Week 229: Tiger, by A.D.Hope

An intriguing if slightly enigmatic piece by the Australian poet A.D. Hope (1907-2000). Hope was a great admirer of W.B.Yeats and I think it shows in this poem’s aristocratic stance, its disdain for the values of materialism and the market place, for what Yeats called ‘the fool heart of the counting-house’. So what are the paper tigers, and what is the real tiger? Well, your guess is as good as mine, but I take the paper tigers to be embodiments of that materialism, the big corporations, consumerism, the culture of conformity, and the real tiger to be the embodiment of whatever stands against that: independence of spirit, creativity, the natural world. There may seem to be a bit of a contradiction in the poem, in that in line seven we have ‘the harmless paper tiger’ but then in line twelve we are told that it ‘riddles and corrupts the heart’, which doesn’t sound very harmless. But perhaps Hope means that the paper tiger is a purely human construct that has only such power over us as we allow it to have, as compared with the real tiger that exists in its own dangerous, exhilarating reality beyond us.


At noon the paper tigers roar
— Miroslav Holub

The paper tigers roar at noon;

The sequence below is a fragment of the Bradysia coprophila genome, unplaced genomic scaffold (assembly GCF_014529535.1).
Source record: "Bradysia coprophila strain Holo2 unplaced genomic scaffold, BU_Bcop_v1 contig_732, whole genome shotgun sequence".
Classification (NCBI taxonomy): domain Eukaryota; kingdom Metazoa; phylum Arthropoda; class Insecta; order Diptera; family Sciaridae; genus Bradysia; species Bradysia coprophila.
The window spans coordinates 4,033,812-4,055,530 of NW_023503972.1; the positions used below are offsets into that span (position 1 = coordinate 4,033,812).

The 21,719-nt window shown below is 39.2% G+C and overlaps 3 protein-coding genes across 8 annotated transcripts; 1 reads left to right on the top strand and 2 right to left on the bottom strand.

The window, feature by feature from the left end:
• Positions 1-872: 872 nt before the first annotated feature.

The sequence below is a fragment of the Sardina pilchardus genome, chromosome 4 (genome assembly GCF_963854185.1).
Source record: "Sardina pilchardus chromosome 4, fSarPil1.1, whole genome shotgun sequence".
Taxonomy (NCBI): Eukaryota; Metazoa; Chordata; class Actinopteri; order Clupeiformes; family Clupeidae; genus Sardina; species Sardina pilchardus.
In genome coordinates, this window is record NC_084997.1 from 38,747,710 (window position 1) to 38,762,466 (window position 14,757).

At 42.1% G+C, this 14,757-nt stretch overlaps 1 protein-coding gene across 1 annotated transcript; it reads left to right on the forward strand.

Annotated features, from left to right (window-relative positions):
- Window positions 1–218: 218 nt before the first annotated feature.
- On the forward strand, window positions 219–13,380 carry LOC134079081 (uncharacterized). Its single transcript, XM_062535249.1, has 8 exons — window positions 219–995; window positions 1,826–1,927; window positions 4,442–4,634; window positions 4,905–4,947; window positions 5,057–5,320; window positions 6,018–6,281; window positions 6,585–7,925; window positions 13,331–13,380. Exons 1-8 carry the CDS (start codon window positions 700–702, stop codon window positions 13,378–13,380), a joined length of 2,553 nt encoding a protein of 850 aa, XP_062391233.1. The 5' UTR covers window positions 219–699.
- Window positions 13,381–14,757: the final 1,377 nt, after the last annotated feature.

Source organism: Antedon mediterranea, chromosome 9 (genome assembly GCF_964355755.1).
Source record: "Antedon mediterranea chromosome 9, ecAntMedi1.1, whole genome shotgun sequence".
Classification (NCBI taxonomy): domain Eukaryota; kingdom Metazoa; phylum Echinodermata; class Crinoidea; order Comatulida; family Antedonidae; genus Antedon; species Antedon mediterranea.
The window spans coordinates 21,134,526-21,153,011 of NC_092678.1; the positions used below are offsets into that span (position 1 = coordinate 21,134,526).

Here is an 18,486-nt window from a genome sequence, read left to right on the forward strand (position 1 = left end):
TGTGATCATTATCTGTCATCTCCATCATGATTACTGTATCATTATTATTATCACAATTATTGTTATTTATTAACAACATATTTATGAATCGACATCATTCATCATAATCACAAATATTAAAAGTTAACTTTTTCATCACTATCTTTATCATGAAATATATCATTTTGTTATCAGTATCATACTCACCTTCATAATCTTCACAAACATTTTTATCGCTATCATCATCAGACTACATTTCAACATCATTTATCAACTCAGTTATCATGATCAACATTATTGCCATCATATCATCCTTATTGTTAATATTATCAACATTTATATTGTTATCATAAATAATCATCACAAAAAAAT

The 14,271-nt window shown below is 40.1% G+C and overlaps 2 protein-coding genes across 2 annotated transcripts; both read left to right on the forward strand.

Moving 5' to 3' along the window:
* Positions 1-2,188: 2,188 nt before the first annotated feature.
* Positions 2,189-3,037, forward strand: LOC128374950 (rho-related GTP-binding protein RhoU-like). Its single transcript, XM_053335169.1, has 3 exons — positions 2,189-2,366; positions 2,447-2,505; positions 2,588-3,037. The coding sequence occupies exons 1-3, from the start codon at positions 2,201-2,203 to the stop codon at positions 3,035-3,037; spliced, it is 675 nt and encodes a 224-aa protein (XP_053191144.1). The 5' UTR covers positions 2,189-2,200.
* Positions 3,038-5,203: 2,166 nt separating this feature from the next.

The sun is hot, the sun is high.
They roar in chorus, not in tune,
Their plaintive, savage hunting cry.

O, when you hear them, stop your ears
And clench your lids and bite your tongue.
The harmless paper tiger bears
Strong fascination for the young.

His forest is the busy street;
His dens the forum and the mart;
He drinks no blood, he tastes no meat:
He riddles and corrupts the heart.

But when the dusk begins to creep
From tree to tree, from door to door,
The jungle tiger wakes from sleep
And utters his authentic roar.

It bursts the night and shakes the stars
Till one breaks blazing from the sky;
Then listen! If to meet it soars
Your heart’s reverberating cry,

My child, then put aside your fear:
Unbar the door and walk outside!
The real tiger waits you there;
His golden eyes shall be your guide.

And, should he spare you in his wrath,
The world and all the worlds are yours;
And should he leap the jungle path
And clasp you with his bloody jaws,

Then say, as his divine embrace
Destroys the mortal parts of you:
I too am of that royal race
Who do what we are born to do.



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